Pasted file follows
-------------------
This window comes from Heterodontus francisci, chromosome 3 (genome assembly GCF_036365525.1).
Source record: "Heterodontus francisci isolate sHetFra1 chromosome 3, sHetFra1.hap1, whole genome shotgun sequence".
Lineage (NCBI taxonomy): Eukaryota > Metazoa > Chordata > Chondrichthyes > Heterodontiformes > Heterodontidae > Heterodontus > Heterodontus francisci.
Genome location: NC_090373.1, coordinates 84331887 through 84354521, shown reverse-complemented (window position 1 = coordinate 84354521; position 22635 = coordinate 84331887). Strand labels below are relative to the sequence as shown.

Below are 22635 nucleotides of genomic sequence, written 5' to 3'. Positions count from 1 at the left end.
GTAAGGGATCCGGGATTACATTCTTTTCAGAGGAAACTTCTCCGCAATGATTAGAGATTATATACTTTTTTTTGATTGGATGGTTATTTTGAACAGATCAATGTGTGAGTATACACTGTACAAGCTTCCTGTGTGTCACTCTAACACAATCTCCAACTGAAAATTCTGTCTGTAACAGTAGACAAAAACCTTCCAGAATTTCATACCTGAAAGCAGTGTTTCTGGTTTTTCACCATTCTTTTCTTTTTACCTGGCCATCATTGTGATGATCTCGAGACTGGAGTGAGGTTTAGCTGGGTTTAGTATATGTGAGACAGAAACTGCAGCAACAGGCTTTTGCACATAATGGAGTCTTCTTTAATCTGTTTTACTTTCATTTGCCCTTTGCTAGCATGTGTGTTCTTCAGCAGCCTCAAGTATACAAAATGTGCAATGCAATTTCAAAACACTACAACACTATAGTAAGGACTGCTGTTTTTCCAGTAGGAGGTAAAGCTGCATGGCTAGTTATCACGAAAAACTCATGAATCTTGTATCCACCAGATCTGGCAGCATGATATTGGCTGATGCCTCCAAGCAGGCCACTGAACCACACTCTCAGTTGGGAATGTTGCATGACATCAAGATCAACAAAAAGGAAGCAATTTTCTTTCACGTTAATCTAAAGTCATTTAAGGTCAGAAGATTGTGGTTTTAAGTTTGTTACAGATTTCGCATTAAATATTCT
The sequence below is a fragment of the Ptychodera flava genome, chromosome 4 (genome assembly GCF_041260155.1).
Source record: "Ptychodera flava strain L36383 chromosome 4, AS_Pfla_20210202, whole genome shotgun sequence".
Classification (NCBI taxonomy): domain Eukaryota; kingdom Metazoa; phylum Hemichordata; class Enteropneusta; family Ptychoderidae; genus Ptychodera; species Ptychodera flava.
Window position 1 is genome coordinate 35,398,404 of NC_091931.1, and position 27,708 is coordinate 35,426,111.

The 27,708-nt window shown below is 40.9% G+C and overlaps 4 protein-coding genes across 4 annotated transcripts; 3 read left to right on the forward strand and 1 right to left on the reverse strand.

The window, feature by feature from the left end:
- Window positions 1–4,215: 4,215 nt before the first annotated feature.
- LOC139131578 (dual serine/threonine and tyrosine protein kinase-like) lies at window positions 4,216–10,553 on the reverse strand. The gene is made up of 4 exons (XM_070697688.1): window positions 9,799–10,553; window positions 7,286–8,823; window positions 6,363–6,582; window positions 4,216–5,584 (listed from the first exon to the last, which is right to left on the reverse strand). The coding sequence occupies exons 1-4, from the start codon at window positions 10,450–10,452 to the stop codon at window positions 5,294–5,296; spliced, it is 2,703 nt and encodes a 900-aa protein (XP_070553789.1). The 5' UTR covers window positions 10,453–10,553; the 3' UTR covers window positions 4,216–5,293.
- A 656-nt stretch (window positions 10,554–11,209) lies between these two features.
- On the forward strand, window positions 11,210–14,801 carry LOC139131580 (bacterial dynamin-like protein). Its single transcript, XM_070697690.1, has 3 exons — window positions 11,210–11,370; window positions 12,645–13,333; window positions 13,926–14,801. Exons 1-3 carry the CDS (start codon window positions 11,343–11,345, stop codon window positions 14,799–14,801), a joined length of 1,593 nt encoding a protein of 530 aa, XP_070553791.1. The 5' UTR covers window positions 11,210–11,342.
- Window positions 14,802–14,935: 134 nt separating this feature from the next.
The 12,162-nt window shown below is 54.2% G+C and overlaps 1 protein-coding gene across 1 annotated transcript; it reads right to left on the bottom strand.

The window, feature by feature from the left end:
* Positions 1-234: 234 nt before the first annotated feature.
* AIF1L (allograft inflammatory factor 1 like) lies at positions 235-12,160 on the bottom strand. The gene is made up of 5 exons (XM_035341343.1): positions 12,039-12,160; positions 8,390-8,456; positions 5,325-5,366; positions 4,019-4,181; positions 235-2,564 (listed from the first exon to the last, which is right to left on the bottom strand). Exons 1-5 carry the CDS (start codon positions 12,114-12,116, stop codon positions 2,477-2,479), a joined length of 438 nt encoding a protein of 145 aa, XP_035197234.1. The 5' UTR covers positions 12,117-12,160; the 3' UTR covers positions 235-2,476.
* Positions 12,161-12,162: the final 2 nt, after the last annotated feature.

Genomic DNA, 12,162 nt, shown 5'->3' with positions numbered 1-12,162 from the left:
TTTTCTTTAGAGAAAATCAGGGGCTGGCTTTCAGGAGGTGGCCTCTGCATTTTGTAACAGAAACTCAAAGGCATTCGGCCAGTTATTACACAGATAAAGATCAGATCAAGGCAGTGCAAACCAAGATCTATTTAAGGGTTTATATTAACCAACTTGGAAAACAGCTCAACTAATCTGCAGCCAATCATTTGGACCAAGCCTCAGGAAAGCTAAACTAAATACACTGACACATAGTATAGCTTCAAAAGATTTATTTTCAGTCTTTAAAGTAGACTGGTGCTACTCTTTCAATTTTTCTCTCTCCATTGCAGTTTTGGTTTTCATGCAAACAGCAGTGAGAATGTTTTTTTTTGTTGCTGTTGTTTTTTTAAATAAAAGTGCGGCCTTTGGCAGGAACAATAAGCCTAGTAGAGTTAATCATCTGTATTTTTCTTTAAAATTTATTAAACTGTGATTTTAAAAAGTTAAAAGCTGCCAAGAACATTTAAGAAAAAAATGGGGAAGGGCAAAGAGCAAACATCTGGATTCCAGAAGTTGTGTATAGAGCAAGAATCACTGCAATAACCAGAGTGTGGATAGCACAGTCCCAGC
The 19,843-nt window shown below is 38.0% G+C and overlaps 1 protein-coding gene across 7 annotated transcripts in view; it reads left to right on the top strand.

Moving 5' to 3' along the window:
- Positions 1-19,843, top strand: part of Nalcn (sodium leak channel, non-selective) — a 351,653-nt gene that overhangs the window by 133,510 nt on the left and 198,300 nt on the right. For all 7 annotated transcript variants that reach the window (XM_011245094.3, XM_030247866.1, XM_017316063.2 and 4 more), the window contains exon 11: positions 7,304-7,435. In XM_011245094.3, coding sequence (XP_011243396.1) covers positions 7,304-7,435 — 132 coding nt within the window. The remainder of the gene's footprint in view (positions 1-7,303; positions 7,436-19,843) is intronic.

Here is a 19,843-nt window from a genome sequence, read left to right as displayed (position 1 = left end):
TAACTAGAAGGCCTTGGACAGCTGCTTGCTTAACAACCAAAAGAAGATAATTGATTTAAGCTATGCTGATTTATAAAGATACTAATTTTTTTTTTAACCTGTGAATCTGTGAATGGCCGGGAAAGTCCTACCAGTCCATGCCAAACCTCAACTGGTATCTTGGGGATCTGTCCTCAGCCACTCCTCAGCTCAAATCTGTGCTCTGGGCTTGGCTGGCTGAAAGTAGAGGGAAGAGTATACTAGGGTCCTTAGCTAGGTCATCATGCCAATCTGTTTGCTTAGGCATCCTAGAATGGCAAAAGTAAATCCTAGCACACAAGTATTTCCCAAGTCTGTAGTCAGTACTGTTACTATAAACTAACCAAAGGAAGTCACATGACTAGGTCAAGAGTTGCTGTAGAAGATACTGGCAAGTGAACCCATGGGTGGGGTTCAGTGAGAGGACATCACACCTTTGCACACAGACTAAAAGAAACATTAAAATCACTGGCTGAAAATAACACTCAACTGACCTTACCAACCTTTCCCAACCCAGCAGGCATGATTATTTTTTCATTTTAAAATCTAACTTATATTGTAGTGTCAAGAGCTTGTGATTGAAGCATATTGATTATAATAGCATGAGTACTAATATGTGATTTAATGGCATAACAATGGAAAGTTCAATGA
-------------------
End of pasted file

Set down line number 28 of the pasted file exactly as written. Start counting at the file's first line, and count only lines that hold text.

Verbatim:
Here is a 19,843-nt window from a genome sequence, read left to right as displayed (position 1 = left end):